Life and Death: A Perspective
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Life and Death: A Perspective

I am always pleased when I am invited to Mikaeli's school for Grandparent Day. This year it was held on a Wednesday which is my day off. That meant that I didn't have to get up extra early to take her for breakfast. Instead I suggested that we would go for a steak sandwich (her favourite) at noon. She topped that off with a huge slice of chocolate cake and then said she wanted to ask a favour of me. "Can we go to a cemetery now? You see I have never been to one and always wanted to go there". I first I thought she was joking - but she wasn't!

My mind immediately went back to small town Saskatchewan where, many years ago, my mother would take my sister and me to care for the graves of her parents. We would wash the tombstone, pull weeds and water the rosebush that had been planted there years before. When my children were young, mom would take them there to do the same tasks. She would answer questions and tell stories about the family - stories that would otherwise have died with her. I started to think that perhaps the visit to a cemetery request was something that would be appropriate.

Mikaeli spent over an hour walking down the rows and reading the inscriptions on the stones. She would get excited if she saw a date from the 1800s and explained "You and I are a lot alike, Grandma. We both like history. Come and look at this one".

She would ask me questions that really surprised me like "Do Catholics go to heaven?" A long time ago I learned that it is best before answering a child's question to ask "I am wondering why you are wondering". Glad I remembered to make that statement before launching into any theoretical perspectives. Mikaeli explained "I'm wondering because there is a sign pointing to a separate area of the cemetery for Roman Catholics". Isn't it easy to make assumptions or develop misunderstandings?

Mikaeli wanted to know if we knew anyone in this cemetery and where our ancestors were buried. Then she asked about a family friend's grave and I was faced with explaining cremation in a simple and non-traumatizing manner. I told her that Ron was in an urn on his wife's mantel and she stated "That's a little creepy". We talked about how Uncle Abel donated his body to the University of Saskatchewan for research and then, three years later, the family gathered to spread the ashes on the lake where they owned a cabin.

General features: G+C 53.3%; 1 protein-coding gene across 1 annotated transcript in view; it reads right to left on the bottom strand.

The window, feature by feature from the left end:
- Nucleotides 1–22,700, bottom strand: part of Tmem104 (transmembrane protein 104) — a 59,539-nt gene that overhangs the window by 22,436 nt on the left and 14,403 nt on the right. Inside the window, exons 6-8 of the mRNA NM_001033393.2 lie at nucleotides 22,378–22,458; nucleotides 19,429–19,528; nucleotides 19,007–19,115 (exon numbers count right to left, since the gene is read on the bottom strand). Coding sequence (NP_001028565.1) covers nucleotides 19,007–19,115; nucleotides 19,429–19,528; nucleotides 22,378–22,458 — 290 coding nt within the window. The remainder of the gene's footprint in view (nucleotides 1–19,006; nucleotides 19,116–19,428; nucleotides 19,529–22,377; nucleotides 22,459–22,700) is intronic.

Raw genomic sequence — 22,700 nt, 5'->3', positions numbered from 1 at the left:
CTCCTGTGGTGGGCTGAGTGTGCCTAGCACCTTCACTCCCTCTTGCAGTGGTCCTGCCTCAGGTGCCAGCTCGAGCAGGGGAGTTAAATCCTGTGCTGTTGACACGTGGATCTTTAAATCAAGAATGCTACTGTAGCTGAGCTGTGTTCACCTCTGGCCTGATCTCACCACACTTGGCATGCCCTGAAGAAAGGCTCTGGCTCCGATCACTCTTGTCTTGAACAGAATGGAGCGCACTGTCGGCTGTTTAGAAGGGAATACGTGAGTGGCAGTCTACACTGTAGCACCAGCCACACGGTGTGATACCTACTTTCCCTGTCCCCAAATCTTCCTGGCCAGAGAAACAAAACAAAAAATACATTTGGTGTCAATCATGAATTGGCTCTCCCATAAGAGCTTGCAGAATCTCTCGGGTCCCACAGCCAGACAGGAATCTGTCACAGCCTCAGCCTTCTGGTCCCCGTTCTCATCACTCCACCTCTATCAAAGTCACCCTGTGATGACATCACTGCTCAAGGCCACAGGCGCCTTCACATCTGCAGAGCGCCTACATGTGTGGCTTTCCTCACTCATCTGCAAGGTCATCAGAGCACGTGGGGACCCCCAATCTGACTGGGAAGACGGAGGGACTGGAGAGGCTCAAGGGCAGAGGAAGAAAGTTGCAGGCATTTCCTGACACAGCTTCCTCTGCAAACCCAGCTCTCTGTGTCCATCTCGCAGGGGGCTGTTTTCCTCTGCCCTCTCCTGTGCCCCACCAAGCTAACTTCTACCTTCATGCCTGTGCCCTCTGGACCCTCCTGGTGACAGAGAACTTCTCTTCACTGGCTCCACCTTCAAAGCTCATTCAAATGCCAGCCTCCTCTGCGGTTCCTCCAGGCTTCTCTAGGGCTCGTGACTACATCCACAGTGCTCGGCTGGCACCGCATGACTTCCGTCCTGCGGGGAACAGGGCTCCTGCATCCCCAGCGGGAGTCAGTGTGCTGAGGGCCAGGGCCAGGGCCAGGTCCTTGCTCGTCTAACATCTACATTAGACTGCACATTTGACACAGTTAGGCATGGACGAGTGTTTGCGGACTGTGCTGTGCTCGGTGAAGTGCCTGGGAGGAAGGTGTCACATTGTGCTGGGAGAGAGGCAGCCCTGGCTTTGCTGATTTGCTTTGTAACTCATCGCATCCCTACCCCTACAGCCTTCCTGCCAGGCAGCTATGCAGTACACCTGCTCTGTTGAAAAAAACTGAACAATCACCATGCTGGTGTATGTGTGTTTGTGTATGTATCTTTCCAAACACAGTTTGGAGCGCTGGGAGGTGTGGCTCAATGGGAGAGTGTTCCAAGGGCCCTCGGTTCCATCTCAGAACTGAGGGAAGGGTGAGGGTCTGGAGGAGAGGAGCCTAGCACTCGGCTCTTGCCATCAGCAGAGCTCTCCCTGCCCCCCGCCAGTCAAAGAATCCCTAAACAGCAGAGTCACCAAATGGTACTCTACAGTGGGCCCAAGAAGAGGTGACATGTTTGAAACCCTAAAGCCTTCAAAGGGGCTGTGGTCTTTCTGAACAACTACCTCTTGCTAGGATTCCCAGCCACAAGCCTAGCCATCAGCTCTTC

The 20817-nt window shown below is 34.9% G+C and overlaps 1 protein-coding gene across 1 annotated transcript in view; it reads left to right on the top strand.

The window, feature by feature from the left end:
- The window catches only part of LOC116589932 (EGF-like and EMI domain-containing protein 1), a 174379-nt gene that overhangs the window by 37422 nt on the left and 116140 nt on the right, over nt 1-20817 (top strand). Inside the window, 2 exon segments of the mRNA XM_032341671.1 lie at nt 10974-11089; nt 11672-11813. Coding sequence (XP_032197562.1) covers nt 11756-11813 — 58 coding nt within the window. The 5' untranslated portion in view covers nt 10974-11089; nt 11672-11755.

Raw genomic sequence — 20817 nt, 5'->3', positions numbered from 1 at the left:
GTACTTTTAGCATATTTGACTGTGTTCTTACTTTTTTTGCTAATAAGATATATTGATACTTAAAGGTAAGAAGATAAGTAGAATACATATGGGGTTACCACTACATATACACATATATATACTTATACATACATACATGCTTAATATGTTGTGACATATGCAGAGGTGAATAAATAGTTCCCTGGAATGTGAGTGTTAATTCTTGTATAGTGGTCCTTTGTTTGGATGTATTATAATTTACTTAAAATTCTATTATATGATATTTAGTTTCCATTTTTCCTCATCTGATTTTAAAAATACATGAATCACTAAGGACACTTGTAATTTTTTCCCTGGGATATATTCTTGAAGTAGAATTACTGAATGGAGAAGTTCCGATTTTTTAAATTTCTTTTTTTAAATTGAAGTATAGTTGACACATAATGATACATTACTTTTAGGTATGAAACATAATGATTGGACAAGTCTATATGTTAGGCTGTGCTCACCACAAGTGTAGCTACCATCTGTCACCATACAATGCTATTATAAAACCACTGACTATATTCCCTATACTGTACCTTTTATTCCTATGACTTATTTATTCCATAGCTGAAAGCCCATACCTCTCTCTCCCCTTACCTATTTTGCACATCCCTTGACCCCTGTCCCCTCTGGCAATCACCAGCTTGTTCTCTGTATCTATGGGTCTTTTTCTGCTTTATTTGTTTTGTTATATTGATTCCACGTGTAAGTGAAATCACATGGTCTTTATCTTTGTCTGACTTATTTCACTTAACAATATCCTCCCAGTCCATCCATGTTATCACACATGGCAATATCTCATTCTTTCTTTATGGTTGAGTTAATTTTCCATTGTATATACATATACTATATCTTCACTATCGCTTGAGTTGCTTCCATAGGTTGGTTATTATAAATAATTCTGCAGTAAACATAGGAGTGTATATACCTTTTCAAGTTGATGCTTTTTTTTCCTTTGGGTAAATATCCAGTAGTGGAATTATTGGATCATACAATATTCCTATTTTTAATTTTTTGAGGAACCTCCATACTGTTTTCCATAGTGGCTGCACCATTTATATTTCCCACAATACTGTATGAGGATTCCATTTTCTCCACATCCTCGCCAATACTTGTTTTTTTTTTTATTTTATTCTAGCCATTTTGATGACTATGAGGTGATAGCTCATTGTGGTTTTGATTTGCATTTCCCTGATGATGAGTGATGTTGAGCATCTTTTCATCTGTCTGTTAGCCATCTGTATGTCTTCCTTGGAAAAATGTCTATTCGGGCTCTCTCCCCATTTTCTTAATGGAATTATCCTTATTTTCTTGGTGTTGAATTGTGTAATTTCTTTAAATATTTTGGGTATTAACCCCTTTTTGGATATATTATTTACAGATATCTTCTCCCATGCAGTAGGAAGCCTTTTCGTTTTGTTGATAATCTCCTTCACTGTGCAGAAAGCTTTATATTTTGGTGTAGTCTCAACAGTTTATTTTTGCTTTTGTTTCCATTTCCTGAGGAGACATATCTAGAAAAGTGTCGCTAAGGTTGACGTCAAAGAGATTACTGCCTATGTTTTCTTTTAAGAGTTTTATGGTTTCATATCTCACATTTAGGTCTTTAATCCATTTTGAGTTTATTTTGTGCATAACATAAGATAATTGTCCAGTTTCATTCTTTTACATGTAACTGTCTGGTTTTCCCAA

I explained that I am an organ donor and am hopeful that someone who needs a heart or lungs or eyes will benefit because of this. She innocently asked "Do you think anyone will want your arms?" I had no idea about how to answer that one.

We talked about the Family Tree that now has 6200 relatives and how difficult it is to find accurate information when cremation occurs rather than burial. It was obvious that we both enjoyed our discussion and time together.

Suddenly Mikaeli looked sad and stated "I don't want you to die, Grandma". I didn't have to think long about my answer to that. I said "But that's the goal! You can't get to heaven when you are alive. And besides I will never leave you because I will always be in your heart and memory". She smiled.

She then sent a text to her dad to tell him where we were so he wouldn't worry. His text reply was brief. It said: "Morbid. How about taking her to Ruckers?" Well, that planted another idea in her head and she quickly asked if we could go there next. I asked "Does your dad take you to cemeteries?" and she said "No". "Well I don't take kids to Ruckers". End of discussion.

Death is very much a part of life but often we either don't talk with our family about it or share the beliefs that we have about it.

What if you are the only person who has special family stories and history that you don't share? When you die it is gone forever.

Legacy is about what we leave for generations to come. It includes stories and values and memories.

What are you leaving for your descendants? You don't have to take them for a cemetery tour but you can write down things that you experienced and tales about the relatives you knew who are long gone. You might be the only one who can help them latch onto their roots.

Better than a trip to Ruckers. Anyone can take them there!

And now I would like to invite you to claim your Free Instant Access to a complimentary list of 10 Steps to Making Your Life an Adventure when you visit

From Dr. Linda Hancock, Registered Psychologist and Registered Social Worker

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